The different internet networks used by the NHS and social care are a barrier to providing integrated care, according to the Local Government Association.

Speaking at a recent event on developing local digital roadmaps, Mark Golledge, programme manager for health and care informatics at the LGA, said that “network infrastructure” is one of the main challenges faced by organisations looking to share information across care boundaries.

NHS services in England and Scotland use the secure N3 network to share information online, whereas social care services tend to use the Public Services Network.

There are plans to create a combined Health and Social Care Network, but according to the Health and Social Care Information Centre this won’t be in place until 2016-17. The NHS contract for N3, which is run by BT, is due to end some point in 2017.

Speaking at the local digital roadmaps event, Golledge said there are existing ways to get around the problem of connectivity, but these come at a price.

“A number of local authorities have flagged the issue around N3 of having to purchase, at cost, the N3 network separately to the PSN network that local authorities are already on.”

He added that some work was being down in Yorkshire and Humber to look at where there might be connectivity between N3 and PSN, although this is in its “really early stages."

Local councils are pushing connectivity as a priority, said Colledge. “A number of local pioneer sites are saying we need to address this because it is a real challenge: not just technically, but from a financial perspective as well.”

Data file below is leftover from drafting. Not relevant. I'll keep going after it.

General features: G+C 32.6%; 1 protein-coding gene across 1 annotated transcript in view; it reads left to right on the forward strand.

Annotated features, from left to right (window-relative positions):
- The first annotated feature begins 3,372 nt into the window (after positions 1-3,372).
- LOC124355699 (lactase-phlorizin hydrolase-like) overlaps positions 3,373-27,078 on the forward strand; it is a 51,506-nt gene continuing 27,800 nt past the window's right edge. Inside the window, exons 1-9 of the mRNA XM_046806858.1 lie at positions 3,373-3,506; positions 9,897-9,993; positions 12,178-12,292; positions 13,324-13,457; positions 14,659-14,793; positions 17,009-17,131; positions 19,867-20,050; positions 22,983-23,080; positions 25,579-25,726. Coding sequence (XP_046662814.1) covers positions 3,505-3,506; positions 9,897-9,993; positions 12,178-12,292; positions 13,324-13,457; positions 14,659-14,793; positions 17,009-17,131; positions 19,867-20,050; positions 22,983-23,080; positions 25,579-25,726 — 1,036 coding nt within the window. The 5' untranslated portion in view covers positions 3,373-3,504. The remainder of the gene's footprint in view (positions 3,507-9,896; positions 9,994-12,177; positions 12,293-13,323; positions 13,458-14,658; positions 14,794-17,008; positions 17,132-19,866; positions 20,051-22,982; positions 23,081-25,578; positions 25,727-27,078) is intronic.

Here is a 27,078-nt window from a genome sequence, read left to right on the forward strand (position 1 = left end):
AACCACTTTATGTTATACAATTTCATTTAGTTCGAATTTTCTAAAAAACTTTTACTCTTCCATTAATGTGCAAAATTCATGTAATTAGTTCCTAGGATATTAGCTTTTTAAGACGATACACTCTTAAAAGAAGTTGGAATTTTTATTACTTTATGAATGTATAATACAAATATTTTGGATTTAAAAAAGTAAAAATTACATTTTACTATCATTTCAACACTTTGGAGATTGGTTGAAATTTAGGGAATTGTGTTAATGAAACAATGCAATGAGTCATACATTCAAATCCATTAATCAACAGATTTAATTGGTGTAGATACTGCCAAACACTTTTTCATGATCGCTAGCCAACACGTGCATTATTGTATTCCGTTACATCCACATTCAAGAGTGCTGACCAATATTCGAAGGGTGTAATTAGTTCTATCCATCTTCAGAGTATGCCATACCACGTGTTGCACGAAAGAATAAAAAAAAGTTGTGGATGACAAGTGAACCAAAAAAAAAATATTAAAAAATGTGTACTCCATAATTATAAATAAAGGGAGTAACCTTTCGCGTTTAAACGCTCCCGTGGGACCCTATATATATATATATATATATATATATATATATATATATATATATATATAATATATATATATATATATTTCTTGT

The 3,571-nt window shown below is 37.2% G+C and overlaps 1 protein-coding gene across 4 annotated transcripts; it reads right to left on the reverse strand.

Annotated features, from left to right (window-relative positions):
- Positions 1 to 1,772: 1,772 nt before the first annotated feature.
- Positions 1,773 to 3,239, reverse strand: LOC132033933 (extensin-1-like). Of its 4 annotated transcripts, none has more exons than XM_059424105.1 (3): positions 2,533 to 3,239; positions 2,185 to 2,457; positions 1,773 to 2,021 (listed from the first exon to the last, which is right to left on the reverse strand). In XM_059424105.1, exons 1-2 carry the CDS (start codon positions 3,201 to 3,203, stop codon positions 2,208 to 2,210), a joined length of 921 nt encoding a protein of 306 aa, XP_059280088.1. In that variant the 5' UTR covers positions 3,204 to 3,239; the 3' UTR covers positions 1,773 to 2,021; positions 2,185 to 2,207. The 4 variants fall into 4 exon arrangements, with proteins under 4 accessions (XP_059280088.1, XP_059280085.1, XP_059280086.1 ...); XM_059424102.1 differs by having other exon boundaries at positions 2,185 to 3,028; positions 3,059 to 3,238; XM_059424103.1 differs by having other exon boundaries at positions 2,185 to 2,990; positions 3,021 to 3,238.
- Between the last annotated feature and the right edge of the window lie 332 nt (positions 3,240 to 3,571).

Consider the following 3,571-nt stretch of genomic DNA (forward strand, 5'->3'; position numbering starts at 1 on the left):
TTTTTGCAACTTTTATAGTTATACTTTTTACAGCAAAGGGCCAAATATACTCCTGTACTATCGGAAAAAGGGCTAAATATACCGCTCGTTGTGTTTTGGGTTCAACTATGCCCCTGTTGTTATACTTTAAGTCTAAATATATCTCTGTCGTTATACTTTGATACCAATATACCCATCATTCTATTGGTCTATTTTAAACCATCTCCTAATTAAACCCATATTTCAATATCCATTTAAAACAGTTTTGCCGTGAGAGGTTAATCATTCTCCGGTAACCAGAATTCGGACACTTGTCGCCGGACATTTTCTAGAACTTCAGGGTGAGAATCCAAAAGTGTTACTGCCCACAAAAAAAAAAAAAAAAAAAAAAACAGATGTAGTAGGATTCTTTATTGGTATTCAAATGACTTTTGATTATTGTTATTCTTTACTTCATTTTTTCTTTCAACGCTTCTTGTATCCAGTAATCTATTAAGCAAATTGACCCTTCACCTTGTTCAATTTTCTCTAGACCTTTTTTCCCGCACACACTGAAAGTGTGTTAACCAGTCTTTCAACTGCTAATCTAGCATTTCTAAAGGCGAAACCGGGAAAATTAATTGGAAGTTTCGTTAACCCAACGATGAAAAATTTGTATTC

The combined HSCN is meant to solve these issues, but the problem has faced several delays. It was given an urgent red confidence assessment by the government’s Major Projects Authority in June this year, which means a project “appears to be unachievable."

The red label is mainly due to a review of the project’s strategic direction, which means the planned budget allocation is no longer relevant and a business case for the programme cannot be approved. 

The proposed replacement for N3 was originally known as N4 but was changed to the HSCN to reflect the need to integrate with social care.

A blueprint on HSCN was meant to be published by the HSCIC in June this year, but the most recent information on the website says this is now due for some point in autumn.

The HSCIC website adds that “future funding arrangements for HSCN will also be determined later in the year."

In addition to the red rating, other setbacks for HSCN include the programme director leaving the programme on 30 June 2015, as mentioned in the papers for the HSCIC’s board meeting in September.